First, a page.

What has mankind collectively or not so collectively managed to manage in the 2010s? What have we actually done? The answer is television.
We’ve done a great job at television. Over the past ten years television has flourished to the point of insanity, proliferating and metastasising into a many-headed Hydra the likes of which previous generations had never seen.
Don’t believe us? Just ask your friendly neighbourhood TV critic. Their exhausted response, overwhelmed by every new show they’re expected to review, will tell you everything you need to know.
Remember, back in the August 2015 – truly an entire lifetime ago, when Barack Obama was still president of the United States and Brexit wasn’t even a glimmer in Boris Johnson’s eyes – when American TV executive FX chief John Landgraf ominously predicted a future he dubbed “peak TV”?
Remember how he pointed to the quality of productions coming from the small screen, the sheer number of new networks, the water-cooler nature of the shows that we watched?
Remember how he warned us all that we were approaching saturation point? “This is simply too much television,” Landgraf said at the time. “My sense is that 2015 or 2016 will represent peak TV in America, and that we’ll begin to see declines coming the year after that and beyond.”
Hindsight is 20/20, but even we can see how wrong Landgraf was. Since he made his pronouncement back in 2015, the amount of television being produced seasonally, let alone annually, has increased exponentially. Some 320 new series debuted in the first half of 2019 alone!
It wasn’t peak TV back in 2015. It still isn’t peak TV. Maybe the limit simply doesn’t exist.
RELATED: The best 53 movies of the 2010s
So, yes, the last 10 years have brought about more – and more varied – television than we’ve ever had in our lifetimes. Most of it has been pretty bad. Some of it has been OK. And a few shows? Well, they’ve been great.
A handful of them even unimpeachably so. The 2010s might have been a decade of unrest and decay, but we always had television to return to.
Here are the best shows of the 2010s, in no particular order …
THE GOOD WIFE
Yes, we are cheating by including this, as technically it began in 2009. But this is our list and we’ll include whatever series we damn well please.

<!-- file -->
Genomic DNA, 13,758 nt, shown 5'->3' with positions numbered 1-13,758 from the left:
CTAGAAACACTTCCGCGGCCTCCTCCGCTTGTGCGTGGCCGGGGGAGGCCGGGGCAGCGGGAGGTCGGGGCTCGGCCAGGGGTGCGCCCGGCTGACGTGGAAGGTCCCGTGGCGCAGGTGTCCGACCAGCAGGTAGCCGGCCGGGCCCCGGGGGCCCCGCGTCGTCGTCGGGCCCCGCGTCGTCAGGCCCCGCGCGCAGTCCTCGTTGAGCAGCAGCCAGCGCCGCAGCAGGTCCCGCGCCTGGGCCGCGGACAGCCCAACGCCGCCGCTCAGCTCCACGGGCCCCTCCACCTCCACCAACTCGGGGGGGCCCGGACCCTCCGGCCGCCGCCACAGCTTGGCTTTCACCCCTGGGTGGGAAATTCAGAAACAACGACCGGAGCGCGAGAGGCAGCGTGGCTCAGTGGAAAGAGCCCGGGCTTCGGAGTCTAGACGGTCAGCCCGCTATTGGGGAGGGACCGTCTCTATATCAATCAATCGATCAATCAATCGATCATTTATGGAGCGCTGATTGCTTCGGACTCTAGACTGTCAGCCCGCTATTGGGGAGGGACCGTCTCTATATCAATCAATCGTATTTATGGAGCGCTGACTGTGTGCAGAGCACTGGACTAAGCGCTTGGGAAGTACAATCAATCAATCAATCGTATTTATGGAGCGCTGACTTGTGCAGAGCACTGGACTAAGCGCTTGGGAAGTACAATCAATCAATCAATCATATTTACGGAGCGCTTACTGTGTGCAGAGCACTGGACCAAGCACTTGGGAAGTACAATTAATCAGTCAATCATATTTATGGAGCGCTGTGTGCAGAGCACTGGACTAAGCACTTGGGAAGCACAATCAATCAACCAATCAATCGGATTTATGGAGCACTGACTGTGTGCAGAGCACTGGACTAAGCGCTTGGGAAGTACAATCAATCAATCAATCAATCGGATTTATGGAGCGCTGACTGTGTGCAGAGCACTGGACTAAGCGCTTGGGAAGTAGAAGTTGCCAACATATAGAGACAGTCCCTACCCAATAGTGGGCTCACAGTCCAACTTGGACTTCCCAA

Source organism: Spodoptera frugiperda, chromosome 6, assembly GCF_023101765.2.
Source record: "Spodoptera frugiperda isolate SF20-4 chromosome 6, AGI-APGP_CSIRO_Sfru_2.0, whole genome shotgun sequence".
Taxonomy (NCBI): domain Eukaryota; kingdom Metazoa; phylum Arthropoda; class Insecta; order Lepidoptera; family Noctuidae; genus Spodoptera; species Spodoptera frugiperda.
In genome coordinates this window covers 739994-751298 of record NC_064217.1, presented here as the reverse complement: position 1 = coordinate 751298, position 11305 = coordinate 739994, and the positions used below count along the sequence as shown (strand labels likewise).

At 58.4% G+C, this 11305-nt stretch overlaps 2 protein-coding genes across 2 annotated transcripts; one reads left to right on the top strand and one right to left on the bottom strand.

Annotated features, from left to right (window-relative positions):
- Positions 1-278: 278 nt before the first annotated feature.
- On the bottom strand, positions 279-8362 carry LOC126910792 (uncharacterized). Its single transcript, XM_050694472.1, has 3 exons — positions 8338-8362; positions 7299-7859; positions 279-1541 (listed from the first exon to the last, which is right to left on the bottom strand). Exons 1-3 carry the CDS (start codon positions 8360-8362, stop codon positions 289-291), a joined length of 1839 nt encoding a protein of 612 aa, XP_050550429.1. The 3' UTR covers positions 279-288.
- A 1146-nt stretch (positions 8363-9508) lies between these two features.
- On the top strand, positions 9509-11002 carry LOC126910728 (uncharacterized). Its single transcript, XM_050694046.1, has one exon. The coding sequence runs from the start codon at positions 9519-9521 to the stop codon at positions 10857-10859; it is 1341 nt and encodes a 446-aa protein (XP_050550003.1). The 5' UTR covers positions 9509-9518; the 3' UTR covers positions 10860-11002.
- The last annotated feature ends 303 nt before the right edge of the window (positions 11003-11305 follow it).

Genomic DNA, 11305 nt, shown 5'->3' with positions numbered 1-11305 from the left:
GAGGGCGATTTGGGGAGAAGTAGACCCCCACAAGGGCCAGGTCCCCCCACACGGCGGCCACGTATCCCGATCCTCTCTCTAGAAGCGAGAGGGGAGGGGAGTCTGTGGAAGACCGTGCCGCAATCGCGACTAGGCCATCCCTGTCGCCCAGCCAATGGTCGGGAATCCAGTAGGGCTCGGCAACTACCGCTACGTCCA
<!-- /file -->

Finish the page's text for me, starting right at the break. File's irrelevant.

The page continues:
The Good Wife earns its spot on the rankings because it got truly good around about season three – well into the 2010s – courtesy of sizzling onscreen chemistry between leads Alicia Florrick (Julianna Margulies) and Will Gardner (Josh Charles), and the series’ commitment to taking a stock standard legal procedural and shaking it up a little bit.
A stellar supporting turn from Christine Baranski as Alicia’s trailblazing female boss Diane Lockhart even spawned its own spin-off, The Good Fight. If that isn’t a sign of greatness, then we don’t know what is.
GAME OF THRONES
Whatever you think about that final season – and we’re really not going to relitigate that now – there’s no denying that Game of Thrones reshaped the landscape of television forever.
Epic in scope, yet constantly returning to the immensely relatable themes of power, lust, greed and family, this series became part of the fabric of popular culture, sending everyone mad for dragons, debating whether or not it was OK to love characters whose relationship was rooted in incest and turning Emilia Clarke, Kit Harington, Richard Madden and Sophie Turner into global superstars.
Winter came and went, not with a bang but a whimper, but we’ll always have Westeros.
There are spy shows and there are spy shows, and this is of the latter. Anyone can write a spy series about a couple of James Bond-esque assassins dropped into enemy territory. But what about two Russian moles embedded into American society where they live, undetected, for decades?